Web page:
CDO’s come on one of two breeds: the kind that wall off mobile and web from the rest of the organization or the kind that embrace both consistent messaging and the two-way sharing of data.
Why Payment Now Belongs with Product, Price, Place and Promotion as a Key Decision Lever
Since the 1960s, - the smartest of marketers have developed an offer taxonomy based on the 4 Ps—product, price, place and promotion. For years these 4 Ps have helped us marketers measure, classify and optimize different offers against one another based largely on these trigger points, allowing for an organized and optimized marketing mix that drives revenue with the most efficiency. And that taxonomy-- or process of determining how all the offers from brands should be broken down into distinguishable pieces, has held its grip on the marketing industry.
In this great post from Perianne Grignon of [x + 1], she argues that the concept of media is dead, sayi ng “obviously at one level – as a means for reaching the right audiences with relevant messages – the answer is “yes”. But if you’re still thinking of media as an array of discreet channels that need to be individually planned for, bought, optimized and managed, the answer needs to be a loud and emphatic “no.”
At Pluris, we wholeheartedly agree with this message. Our Offer Optimization solution runs across all channels, and its goal is to deliver a consistent message to each consumer regardless of channel. About a year ago, we posted our thinking on personas as a means to provide “color” to statistics.
After a year of engaging several major brands in the development of strategic personas, our thinking has only crystallized.
Facebook creates so much news that it’s easy to miss a new set of features aimed at marketers- even when those very changes can have big implications on how brands speak to you on the social platform. Last week, nestled between the social buzz of the Olympics and ups and downs of its stock price, the social network rolled out a bevy of new ways for marketers to take advantage of things such as your age, interests, gender, relationship status and more to inform how they ‘speak’ to you.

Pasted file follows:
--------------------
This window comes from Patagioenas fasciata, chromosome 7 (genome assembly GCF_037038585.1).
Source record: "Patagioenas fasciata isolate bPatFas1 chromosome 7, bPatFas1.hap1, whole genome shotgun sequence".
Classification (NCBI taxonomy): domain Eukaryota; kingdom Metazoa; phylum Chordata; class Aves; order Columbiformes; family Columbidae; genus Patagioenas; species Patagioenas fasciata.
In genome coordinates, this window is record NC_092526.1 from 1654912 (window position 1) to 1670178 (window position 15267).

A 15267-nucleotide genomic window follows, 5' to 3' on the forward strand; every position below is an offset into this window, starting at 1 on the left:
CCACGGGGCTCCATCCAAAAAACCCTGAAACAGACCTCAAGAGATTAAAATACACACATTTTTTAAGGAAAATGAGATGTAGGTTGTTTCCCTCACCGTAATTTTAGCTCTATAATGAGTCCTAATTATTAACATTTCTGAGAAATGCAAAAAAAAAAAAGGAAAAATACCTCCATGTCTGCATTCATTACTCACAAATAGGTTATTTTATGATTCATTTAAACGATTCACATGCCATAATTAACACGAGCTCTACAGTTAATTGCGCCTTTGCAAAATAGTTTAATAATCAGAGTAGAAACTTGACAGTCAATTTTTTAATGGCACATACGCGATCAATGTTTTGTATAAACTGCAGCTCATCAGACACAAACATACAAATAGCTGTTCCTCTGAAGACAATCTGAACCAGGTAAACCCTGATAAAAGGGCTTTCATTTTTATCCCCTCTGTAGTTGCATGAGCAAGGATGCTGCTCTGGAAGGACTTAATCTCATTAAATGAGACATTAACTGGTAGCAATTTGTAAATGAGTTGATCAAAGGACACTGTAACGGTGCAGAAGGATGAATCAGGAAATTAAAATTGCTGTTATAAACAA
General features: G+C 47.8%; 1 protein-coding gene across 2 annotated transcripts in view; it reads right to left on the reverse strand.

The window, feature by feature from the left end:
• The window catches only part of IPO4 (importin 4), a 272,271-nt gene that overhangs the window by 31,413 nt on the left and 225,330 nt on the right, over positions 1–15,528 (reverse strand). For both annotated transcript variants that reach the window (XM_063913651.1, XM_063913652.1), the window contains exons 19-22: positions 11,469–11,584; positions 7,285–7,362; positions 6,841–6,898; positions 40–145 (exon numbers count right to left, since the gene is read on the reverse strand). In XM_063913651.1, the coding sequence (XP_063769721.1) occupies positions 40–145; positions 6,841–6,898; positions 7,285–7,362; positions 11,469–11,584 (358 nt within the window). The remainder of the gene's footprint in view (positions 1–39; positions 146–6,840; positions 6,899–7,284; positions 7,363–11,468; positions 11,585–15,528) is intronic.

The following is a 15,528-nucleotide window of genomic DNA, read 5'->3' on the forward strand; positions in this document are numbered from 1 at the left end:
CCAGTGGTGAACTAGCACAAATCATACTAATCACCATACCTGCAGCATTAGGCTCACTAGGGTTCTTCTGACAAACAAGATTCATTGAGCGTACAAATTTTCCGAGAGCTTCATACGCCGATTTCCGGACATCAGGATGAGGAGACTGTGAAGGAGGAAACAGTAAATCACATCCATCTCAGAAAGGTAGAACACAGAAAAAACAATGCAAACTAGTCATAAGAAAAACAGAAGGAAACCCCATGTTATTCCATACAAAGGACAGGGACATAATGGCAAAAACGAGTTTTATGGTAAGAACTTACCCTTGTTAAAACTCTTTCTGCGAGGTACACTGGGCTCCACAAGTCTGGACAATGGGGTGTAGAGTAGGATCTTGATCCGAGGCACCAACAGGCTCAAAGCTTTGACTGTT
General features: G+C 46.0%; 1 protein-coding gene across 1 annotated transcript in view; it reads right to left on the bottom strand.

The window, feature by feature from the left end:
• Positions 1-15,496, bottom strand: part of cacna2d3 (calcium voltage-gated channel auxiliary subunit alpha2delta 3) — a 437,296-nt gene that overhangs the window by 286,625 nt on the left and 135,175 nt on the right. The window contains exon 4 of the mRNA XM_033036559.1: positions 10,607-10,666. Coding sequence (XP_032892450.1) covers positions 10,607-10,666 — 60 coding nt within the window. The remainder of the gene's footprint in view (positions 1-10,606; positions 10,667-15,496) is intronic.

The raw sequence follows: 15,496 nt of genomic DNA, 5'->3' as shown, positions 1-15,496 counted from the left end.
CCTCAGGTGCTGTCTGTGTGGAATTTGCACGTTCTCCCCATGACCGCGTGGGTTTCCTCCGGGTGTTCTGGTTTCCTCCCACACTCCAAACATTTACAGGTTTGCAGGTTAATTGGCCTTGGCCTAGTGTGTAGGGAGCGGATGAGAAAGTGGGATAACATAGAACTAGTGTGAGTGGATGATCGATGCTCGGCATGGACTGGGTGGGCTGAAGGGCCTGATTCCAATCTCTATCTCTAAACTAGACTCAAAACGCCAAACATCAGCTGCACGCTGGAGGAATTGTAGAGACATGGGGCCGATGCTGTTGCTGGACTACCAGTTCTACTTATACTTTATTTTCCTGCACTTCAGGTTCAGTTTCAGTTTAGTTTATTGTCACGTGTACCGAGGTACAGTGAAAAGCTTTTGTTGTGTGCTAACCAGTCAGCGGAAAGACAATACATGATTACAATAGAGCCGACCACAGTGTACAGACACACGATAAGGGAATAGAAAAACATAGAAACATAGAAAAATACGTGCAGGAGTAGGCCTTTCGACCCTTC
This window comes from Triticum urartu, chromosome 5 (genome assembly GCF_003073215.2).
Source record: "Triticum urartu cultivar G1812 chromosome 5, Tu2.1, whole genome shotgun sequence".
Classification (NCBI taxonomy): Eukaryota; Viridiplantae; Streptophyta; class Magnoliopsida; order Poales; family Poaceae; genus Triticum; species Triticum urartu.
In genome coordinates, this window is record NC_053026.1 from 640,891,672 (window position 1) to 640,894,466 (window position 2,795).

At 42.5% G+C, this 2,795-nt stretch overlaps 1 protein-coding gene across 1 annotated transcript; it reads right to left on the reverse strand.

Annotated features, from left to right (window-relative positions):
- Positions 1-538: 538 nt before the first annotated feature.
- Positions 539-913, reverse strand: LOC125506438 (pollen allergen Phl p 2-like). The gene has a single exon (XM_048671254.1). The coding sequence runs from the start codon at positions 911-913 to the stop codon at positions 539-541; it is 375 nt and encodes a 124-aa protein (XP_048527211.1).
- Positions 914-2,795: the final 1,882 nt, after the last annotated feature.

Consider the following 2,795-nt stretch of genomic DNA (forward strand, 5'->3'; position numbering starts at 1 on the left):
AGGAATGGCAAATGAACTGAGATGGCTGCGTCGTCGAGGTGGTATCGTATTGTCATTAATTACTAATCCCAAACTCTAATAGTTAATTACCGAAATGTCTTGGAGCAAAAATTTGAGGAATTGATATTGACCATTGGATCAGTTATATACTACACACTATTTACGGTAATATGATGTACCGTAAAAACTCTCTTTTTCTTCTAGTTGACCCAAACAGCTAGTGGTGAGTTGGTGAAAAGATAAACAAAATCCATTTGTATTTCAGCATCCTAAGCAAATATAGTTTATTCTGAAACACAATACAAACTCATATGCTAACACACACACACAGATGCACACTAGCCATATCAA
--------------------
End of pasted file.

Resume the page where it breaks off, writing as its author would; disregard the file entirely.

Everyone hailed the Nook as smart business. Now, thanks to the very same company that powers the Nook, it’s going the way of disco -- fun while it lasted, but an impractical long term way to groove.
The hype around Google’s new Nexus 7 tablet is mostly surrounding its threat to Amazon, and while there may be merit there, the striking first casualty is Barnes & Noble. With brick and mortar bookstores and physical reading of books declining in favor of e-readers, Barnes & Noble announced plans earlier this year to this one from Peter Svenson of the Huffington Post, I am convinced that the Nexus 7 will provide me a far better experience than my Nook or a continued relationship with Barnes & Noble would. Here are my top 3 reasons as follows:
A company with expertise in cross-channel offer optimization, loyalty, database marketing and advanced analytics
It’s not easy being a consumer-facing brand these days. After years building a company based on one consumer pathway, the mobile, app, email, social, geo-located, connected TV, real-time bargain hungry consumer is now touching brands in more ways and with more diverse behavior patterns than any company can keep up with. That’s 100 years of organizational design shot to hell.
We all know over the last several years, a growing need for cutting corners – and coupons – has paved the way for sites like Groupon, LivingSocial and others to offer attractive discounts to consumers and – as their salespeople pitch it – equally attractive perks to participating businesses. It’s changed consumer behaviors, disrupted business models on the local level and it’s made a few people very wealthy.
With all the new entrants and a different playing field, loyalty marketers are not ruing as they did in the good old days when they had the consumer gaming dynamic all to themselves. Quite the contrary -- there is palpable excitement surrounding what the growing shift in consumer behavior means for their programs. Armed with a seemingly endless choice of game mechanics, technology platforms and social networks to enable new programs and a new set of consumer experiences, the loyalty sector is now more relevant than ever.